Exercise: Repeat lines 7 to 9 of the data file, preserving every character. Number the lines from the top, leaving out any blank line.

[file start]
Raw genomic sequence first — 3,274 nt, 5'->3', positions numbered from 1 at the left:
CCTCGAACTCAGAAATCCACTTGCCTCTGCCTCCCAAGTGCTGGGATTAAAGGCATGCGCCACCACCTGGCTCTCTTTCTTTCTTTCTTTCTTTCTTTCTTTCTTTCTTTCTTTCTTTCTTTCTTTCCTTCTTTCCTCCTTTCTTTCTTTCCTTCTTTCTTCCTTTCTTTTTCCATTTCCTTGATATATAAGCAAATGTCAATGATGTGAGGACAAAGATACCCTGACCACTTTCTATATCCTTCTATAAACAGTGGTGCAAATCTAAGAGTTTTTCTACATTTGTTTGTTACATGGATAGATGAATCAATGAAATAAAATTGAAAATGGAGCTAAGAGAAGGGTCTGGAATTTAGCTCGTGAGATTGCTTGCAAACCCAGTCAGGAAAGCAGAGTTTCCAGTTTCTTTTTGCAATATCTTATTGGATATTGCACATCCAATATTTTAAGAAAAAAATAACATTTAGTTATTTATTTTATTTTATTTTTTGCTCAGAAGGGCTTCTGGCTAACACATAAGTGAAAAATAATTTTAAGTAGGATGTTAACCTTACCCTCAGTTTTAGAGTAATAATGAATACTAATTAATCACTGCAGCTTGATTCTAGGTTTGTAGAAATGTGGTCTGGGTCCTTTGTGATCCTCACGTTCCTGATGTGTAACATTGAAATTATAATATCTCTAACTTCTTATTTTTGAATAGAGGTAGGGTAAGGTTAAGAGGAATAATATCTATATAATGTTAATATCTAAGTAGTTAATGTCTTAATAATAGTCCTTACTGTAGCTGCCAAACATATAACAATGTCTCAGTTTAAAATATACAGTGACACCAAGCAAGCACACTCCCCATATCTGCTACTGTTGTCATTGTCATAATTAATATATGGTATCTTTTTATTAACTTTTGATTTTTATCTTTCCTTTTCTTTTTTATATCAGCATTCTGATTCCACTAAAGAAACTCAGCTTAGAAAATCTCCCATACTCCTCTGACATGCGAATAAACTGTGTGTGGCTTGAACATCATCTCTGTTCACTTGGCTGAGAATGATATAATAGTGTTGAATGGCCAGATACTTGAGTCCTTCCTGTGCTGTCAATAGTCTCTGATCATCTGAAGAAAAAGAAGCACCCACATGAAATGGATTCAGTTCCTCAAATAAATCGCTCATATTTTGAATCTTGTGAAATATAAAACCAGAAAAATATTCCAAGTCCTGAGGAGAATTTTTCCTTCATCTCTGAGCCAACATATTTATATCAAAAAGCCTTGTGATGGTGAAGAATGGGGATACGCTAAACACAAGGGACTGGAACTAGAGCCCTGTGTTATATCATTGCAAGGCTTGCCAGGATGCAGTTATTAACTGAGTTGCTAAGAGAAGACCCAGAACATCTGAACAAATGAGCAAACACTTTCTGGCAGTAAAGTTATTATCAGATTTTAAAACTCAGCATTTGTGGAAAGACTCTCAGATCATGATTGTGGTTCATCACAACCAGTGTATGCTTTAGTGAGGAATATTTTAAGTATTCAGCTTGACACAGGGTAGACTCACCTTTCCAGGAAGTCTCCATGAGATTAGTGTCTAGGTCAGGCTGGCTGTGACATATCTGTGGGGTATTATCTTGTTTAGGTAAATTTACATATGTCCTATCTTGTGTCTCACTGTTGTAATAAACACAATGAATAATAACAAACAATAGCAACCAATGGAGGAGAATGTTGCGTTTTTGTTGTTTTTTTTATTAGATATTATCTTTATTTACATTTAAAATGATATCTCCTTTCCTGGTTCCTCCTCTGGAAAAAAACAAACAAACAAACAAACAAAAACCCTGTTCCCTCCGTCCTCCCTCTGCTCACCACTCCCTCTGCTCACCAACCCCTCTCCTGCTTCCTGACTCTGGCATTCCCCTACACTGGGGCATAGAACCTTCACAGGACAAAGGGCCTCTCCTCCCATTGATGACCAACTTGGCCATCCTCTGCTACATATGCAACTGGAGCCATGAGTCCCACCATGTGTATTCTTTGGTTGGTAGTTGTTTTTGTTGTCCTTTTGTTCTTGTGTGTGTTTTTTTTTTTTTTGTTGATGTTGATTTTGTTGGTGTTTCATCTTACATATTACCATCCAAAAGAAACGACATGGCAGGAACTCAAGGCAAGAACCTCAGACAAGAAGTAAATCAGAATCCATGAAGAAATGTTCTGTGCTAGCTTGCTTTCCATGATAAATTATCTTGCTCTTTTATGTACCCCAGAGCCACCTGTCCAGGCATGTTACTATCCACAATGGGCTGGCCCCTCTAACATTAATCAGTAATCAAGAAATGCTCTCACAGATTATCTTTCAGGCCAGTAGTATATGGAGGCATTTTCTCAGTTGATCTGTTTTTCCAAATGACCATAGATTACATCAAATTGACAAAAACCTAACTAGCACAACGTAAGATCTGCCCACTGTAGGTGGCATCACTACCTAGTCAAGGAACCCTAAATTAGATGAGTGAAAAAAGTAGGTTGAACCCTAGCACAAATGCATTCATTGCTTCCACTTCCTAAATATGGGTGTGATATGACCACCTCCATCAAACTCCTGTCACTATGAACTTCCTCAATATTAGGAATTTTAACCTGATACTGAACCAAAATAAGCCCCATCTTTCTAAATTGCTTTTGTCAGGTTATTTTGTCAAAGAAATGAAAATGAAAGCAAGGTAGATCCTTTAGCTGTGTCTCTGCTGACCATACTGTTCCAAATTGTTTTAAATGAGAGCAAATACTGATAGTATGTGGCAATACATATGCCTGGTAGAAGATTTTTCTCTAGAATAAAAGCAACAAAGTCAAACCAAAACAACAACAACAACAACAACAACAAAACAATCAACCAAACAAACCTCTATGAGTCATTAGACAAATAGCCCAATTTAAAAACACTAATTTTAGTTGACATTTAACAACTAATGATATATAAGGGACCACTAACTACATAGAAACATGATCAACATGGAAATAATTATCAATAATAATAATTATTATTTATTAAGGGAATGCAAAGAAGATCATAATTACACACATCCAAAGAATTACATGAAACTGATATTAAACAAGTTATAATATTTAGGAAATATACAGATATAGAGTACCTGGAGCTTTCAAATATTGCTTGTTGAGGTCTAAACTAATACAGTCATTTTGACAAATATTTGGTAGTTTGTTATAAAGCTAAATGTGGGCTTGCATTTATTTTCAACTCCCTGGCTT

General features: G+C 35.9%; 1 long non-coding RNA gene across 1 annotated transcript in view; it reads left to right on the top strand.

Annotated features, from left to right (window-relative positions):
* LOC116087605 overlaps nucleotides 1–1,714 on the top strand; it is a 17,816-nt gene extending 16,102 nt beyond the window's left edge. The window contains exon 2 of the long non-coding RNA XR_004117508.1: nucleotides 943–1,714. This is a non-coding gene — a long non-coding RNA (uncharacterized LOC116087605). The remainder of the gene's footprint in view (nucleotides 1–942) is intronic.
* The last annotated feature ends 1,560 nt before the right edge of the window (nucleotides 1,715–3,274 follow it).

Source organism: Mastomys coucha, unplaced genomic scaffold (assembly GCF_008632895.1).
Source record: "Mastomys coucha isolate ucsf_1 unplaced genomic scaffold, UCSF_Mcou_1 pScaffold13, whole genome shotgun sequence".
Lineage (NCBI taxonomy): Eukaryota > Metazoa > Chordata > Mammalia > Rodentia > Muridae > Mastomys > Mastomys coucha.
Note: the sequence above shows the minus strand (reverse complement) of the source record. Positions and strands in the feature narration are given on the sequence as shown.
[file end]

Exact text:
Source organism: Mastomys coucha, unplaced genomic scaffold (assembly GCF_008632895.1).
Source record: "Mastomys coucha isolate ucsf_1 unplaced genomic scaffold, UCSF_Mcou_1 pScaffold13, whole genome shotgun sequence".
Lineage (NCBI taxonomy): Eukaryota > Metazoa > Chordata > Mammalia > Rodentia > Muridae > Mastomys > Mastomys coucha.